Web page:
A new six-month venture into space-based research began when four astronauts launched to the International Space Station (ISS) as part of SpaceX’s 5th Commercial Crew mission, which launched from NASA’s Kennedy Space Center in Central Florida.
During their mission, the Crew-5 astronauts are supporting hundreds of research and technology development investigations, many of which are sponsored by the ISS National Laboratory. Their endeavors will bring value to humanity through space-based inquiry and enable a robust market in low Earth orbit.
NASA astronauts Nicole Mann (mission commander) and Josh Cassada (pilot) join mission specialists Koichi Wakata of Japan Aerospace Exploration Agency and Roscosmos cosmonaut Anna Kikina, launched on the Dragon Endurance. Mann is the first female SpaceX Dragon commander to serve as part of NASA’s Commercial Crew Program. This is the first spaceflight for Mann, Cassada, and Kikina. It is the fifth trip for Wakata.
- An investigation from biotechnology company LambdaVision that builds on previous research aiming to create a protein-based artificial retina to restore vision for patients with degenerative eye diseases like retinitis pigmentosa and age-related macular degeneration. LambdaVision hopes to demonstrate that manufacturing the artificial retina by building multiple thin layers of protein on a surface in microgravity improves its overall uniformity. Over the years, LambdaVision has launched numerous investigations to the orbiting laboratory with ISS National Lab Commercial Service Provider Space Tango to further in-space production applications for terrestrial benefit.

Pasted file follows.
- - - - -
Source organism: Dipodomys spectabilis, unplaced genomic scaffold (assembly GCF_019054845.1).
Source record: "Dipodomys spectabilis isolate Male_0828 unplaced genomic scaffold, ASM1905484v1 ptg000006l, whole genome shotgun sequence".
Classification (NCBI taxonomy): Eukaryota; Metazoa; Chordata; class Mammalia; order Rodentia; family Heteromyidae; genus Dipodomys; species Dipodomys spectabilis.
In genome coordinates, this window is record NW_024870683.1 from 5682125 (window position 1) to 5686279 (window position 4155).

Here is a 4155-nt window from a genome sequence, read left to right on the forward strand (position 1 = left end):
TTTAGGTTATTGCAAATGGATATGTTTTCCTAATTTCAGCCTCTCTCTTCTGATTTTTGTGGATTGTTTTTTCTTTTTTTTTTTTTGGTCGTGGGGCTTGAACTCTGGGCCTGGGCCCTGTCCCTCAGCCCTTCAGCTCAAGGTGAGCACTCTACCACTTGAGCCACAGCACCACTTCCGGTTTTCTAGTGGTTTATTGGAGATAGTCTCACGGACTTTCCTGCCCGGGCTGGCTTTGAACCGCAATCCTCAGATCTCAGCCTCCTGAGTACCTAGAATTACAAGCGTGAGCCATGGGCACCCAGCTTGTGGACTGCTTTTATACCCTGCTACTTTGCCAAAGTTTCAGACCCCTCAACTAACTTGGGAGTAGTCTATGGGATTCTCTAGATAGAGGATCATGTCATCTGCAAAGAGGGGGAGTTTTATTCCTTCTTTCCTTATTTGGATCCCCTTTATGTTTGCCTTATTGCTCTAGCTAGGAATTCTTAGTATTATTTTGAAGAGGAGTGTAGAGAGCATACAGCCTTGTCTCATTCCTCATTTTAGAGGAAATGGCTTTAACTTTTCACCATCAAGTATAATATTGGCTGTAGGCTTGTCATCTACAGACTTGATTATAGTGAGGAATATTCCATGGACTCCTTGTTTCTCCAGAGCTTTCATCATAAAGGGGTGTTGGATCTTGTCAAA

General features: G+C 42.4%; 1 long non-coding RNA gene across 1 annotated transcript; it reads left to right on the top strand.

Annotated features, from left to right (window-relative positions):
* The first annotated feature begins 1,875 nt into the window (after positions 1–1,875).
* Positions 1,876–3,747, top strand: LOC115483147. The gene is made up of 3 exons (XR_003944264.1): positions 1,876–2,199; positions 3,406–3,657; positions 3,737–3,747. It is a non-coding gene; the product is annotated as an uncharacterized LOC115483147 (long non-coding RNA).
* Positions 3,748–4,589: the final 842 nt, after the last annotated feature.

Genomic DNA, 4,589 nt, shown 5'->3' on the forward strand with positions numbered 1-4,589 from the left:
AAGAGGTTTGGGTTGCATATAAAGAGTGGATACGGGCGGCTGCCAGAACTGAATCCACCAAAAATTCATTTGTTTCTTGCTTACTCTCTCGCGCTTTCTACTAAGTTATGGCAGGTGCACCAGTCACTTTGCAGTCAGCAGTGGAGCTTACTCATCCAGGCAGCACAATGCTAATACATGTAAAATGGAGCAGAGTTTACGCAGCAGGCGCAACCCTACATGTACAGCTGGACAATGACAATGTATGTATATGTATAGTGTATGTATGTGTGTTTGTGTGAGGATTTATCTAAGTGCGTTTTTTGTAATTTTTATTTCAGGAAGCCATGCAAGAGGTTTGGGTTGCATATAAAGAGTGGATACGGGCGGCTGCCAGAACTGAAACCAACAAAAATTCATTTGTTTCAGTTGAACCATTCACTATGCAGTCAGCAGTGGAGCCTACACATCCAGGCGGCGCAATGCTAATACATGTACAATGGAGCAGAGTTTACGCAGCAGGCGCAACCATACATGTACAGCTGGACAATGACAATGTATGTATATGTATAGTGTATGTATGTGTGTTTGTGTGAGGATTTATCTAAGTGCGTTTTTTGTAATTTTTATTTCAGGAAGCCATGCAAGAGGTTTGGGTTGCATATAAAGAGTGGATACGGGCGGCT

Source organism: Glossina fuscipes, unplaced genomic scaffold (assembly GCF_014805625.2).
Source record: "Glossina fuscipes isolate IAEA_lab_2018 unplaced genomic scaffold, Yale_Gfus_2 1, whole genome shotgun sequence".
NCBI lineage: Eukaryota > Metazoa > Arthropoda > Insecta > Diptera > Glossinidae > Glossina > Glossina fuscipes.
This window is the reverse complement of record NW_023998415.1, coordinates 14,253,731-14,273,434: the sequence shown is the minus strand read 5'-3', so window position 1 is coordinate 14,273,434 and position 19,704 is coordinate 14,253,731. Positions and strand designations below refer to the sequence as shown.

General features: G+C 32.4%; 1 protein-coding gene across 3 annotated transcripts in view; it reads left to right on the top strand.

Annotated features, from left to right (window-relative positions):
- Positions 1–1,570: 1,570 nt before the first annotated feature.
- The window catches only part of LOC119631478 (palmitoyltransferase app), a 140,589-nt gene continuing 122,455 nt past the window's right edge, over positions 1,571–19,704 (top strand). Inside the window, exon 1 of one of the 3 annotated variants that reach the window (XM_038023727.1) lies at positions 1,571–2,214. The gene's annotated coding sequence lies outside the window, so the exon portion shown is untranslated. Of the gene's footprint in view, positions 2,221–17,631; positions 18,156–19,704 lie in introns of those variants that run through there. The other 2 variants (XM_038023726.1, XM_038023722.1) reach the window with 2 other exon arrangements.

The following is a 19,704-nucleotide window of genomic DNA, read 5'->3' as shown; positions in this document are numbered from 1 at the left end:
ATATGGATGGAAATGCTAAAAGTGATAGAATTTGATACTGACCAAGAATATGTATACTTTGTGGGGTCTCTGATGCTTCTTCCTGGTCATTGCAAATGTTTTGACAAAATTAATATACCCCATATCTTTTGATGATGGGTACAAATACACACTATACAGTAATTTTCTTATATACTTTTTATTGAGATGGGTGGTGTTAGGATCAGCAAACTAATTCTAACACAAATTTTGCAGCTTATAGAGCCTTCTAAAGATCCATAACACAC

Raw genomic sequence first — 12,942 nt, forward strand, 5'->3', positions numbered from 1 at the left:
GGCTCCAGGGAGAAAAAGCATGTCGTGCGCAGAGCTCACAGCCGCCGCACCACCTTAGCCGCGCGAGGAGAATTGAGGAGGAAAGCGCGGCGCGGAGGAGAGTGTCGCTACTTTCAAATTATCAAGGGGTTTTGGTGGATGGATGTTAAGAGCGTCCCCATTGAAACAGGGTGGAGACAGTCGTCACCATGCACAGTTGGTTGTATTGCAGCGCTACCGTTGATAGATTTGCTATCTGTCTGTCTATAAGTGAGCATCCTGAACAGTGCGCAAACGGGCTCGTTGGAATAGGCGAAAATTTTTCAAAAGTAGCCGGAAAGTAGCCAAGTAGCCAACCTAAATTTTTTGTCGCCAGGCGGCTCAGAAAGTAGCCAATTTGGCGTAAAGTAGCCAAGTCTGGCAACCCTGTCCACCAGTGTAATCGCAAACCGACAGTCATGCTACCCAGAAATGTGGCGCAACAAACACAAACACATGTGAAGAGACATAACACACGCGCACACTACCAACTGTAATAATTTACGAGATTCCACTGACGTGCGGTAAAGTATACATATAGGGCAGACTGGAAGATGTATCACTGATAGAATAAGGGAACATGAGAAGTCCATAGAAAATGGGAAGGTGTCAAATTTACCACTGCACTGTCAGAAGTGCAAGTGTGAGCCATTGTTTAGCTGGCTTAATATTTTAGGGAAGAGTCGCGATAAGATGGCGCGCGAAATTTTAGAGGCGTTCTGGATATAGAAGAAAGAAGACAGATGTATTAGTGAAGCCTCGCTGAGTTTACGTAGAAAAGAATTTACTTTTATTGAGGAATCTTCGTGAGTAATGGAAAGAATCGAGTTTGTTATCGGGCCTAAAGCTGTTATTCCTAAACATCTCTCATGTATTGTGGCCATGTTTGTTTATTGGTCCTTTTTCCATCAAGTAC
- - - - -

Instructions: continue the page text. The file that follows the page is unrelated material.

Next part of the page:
- A scientific study from Los Alamos National Lab in collaboration with ISS National Lab Commercial Service Provider Rhodium Scientific will evaluate gut microbiomes. This Rhodium Space Microbiome Isolates investigation looks more deeply into specific gut microbes that change only in space, thus potentially affecting astronauts and future space travelers. The investigation builds the team’s prior study onboard the space station, and results may lead to new tests for identifying changes to gut microbes that contribute to overall health, which could help support personalized treatment options for future astronauts as well as patients on Earth.
Astronauts will work on these investigations along with dozens of other projects flying to the space station on NASA-funded Commercial Resupply Services missions over the next six months. ISS National Lab-sponsored projects set to launch on upcoming missions will leverage the orbiting laboratory for research in life and physical sciences, advanced materials, and technology development. Many of these projects have received funding from entities like the U.S. National Science Foundation and the National Institutes of Health. Additionally, many of these projects stem from private industry, demonstrating the wide-ranging capabilities of the space station as a business incubator in low Earth orbit.
To learn more about the research and technology development sponsored by the ISS National Lab, including how to propose concepts to become part of the burgeoning space economy, visit the ISS National Lab.